Jean-François Copé, leader of Sarkozy’s party, the UMP, sends regular emails to the public. On the right’s poor showing in the first round of cantonal elections, for example: ‘The presidential majority held up rather better than some people predicted.’ We waited impatiently for his upbeat summary of the second round, on 27 March, from which the UMP limped away to prepare for another battle, between the party’s senior moderates and the president’s right-wing entourage.
What is a cantonal election and why should it matter? It’s the vote that enables each department, of which there are 96 in metropolitan France, to elect half the members of its representative assembly, known as the conseil général. (The city of Paris doesn’t vote.) Voting takes place in cantons, or groups of communes. There were elections in roughly half of France’s cantons, for half of these seats, in 2008; and in the other cantons, for the other half, just now.
Since Mitterrand’s decentralisation in the early 1980s, the results have a real bearing on daily life. Departments are responsible, to a greater or lesser extent, for the upkeep of key amenities such as roads, middle-school buildings, public libraries, and care for the disadvantaged (children in poor families, the elderly and disabled). Since 2004, departments have been in charge of housing benefit and some public health provision, including vaccination. All this is set to change in 2014 when two layers of local government – the department and the region – will be integrated for the purposes of voting. But for now, the result in the cantons, especially beyond the larger provincial cities, defines the texture of a place. The result of a presidential election, by contrast, simply brings the ambient noise of national affairs within earshot of everybody, even in a two-bit hamlet in the back of beyond with its hands over its ears.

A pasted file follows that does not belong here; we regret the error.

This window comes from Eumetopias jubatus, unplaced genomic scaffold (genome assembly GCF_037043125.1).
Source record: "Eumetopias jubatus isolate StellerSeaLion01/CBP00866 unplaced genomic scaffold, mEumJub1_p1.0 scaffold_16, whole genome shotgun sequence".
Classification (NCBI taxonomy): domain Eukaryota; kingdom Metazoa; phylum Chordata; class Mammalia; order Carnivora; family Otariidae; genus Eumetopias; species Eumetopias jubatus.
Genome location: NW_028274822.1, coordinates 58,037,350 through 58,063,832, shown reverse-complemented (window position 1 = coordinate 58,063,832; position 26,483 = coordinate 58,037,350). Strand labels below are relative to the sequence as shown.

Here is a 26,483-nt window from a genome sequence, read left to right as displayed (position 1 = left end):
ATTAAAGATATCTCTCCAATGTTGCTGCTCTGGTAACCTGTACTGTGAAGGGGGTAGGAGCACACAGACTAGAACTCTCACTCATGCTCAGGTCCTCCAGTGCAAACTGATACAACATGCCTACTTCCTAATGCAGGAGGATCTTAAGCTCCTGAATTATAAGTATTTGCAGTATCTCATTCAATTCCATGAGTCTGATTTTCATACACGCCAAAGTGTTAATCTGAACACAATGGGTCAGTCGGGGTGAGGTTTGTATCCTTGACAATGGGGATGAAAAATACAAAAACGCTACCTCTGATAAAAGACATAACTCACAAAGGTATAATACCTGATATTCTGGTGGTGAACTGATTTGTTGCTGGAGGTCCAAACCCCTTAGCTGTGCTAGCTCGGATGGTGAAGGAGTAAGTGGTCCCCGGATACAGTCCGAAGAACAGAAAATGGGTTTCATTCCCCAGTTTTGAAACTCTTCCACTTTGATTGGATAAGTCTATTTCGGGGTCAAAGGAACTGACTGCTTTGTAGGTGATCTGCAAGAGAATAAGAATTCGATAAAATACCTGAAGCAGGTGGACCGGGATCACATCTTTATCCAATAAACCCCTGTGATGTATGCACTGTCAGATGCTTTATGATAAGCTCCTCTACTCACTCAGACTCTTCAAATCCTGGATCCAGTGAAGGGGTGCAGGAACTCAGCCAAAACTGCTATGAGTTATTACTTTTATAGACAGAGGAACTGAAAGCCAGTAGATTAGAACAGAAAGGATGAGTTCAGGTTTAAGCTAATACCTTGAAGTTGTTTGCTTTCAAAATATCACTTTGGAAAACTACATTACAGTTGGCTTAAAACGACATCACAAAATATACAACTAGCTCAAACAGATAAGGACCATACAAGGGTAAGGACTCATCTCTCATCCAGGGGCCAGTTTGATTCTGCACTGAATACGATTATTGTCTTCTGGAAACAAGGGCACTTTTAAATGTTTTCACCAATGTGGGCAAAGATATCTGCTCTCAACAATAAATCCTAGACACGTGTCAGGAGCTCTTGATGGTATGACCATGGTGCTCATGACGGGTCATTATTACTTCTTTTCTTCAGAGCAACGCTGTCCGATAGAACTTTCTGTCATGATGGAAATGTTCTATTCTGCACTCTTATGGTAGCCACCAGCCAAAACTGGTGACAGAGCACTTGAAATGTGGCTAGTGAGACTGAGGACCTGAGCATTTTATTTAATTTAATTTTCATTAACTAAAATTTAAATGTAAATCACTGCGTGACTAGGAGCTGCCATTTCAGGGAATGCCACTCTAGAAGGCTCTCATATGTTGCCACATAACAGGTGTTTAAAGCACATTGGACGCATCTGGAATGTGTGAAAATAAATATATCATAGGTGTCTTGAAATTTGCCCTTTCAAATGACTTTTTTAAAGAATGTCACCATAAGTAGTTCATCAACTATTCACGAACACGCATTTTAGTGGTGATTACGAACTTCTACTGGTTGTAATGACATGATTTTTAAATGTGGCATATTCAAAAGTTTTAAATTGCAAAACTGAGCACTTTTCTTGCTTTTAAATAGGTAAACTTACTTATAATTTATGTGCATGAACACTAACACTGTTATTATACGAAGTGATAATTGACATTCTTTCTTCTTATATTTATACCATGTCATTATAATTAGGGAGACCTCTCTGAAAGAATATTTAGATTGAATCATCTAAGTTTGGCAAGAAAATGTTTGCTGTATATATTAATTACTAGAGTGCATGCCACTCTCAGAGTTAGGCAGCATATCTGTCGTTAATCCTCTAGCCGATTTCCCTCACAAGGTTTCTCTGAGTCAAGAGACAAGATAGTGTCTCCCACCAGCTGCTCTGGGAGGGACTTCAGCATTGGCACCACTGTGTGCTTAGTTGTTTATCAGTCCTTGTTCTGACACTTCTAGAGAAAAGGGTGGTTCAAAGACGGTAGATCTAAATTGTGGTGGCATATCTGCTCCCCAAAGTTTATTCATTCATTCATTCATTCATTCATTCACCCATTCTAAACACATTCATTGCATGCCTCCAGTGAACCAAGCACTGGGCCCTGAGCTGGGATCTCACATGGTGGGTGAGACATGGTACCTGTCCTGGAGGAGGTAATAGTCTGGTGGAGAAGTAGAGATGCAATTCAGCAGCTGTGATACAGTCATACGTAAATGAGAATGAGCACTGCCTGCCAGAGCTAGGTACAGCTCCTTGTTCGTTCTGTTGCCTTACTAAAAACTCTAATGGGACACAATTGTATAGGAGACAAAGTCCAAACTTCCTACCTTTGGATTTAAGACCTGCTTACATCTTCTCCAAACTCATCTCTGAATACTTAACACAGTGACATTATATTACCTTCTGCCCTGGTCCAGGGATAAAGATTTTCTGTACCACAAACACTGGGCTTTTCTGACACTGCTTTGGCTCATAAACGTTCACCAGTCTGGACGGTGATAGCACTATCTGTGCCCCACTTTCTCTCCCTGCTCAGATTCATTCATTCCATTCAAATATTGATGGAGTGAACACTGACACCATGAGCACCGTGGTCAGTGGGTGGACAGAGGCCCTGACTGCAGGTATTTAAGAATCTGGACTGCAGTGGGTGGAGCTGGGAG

Or that’s the theory. Yet if the voters saw it like that, turnout at the cantonals would be higher: this year abstention rose to more than 55 per cent in the second round. That may be because the recent cantonals, unusually, weren’t held in tandem with other polls (regionals or municipals). In any case, the local repercussions – the ones that are supposed to count – mean less to the commentators than the big picture. In their reading of the national story, Marine Le Pen has done well.
At first sight, this seems bizarre: the Front National was left contesting 403 seats in the conseils généraux after first-round eliminations, but in the end it won only two (one in the Vaucluse, another in the Var) and took 11 per cent of the total vote. But look at it another way and you’ll see that where it was still in the game, the FN did extraordinarily well. In contests which didn’t involve a straight fight between the left and the right, and where the FN went up against one or the other, it averaged about 35 per cent of the votes cast. In cantons where it survived round one, there was a 50 per cent increase in the total number of FN votes cast in round two.